You must have been interacting with several kinds of visitors who had stayed in your home. What kinds of guests, according to you, are suitable for staying in your holiday home?
Definitely not huge groups. I prefer couples or families of four to six members. I did experiment unknowingly with a few large groups of 16 and 18 at one time. But they were very demanding and too much of a strain on the entire infrastructure. I do a certain amount of screening of guests, which I think is necessary. You need certain PLU’s (People like Us), after all, our home is being opened out to them.
What is your philosophy that drives how you to run things in your property? Do you have any set rules or ideals that as a holiday home owner you must follow?
I don’t think I have any philosophy. Everything is by gut and luck. And of course my professional background comes to my aid. The only set of rules I have is ‘Don’t smoke in the rooms’ and I no longer allow pets because most guests were not sensitive to not taking pets onto the bed. But no pets, no smoking in the rooms, that’s about it.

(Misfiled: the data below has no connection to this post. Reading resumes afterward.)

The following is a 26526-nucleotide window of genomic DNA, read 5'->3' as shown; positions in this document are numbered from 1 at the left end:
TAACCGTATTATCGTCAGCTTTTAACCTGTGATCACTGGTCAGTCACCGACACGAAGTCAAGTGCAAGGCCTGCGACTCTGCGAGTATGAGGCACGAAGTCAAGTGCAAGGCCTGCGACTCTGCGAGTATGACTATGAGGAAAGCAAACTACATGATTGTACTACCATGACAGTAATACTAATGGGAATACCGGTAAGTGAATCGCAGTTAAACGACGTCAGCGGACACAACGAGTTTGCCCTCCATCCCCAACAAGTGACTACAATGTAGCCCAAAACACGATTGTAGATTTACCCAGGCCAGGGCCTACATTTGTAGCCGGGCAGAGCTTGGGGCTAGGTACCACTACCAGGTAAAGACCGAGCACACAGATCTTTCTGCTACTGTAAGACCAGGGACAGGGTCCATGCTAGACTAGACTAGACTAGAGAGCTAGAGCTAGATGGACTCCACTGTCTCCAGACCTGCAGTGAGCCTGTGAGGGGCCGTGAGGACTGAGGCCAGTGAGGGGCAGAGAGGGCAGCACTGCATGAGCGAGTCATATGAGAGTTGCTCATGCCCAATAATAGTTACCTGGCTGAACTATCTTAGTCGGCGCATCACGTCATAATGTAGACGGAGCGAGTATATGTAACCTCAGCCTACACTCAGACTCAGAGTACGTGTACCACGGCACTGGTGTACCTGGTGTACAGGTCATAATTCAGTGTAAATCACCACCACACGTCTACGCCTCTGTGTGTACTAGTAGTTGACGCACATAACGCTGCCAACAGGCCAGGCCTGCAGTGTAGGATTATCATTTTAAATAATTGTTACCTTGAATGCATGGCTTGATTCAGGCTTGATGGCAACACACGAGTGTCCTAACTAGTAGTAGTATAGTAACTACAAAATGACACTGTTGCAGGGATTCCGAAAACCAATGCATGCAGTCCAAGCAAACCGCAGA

Unlike hotels, in a homestay, you are opening up your home to guests, many of whom you have just interacted with or have never met before. How do you ensure or how do you build the trust that makes you believe that a particular guest is best for your holiday home.
That’s why I mentioned earlier that we try and screen the guests. Sometimes it’s difficult to do so over the phone. But I must say I have been very fortunate. Most guests, especially the younger generation, have turned out to be extremely nice. It’s delightful to talk to them and to know them. Except for losing one coffee table book and a few very pretty wooden flowers, so far we have not lost anything.
Have you had any high profile guests? What are important things to keep in mind while handling them?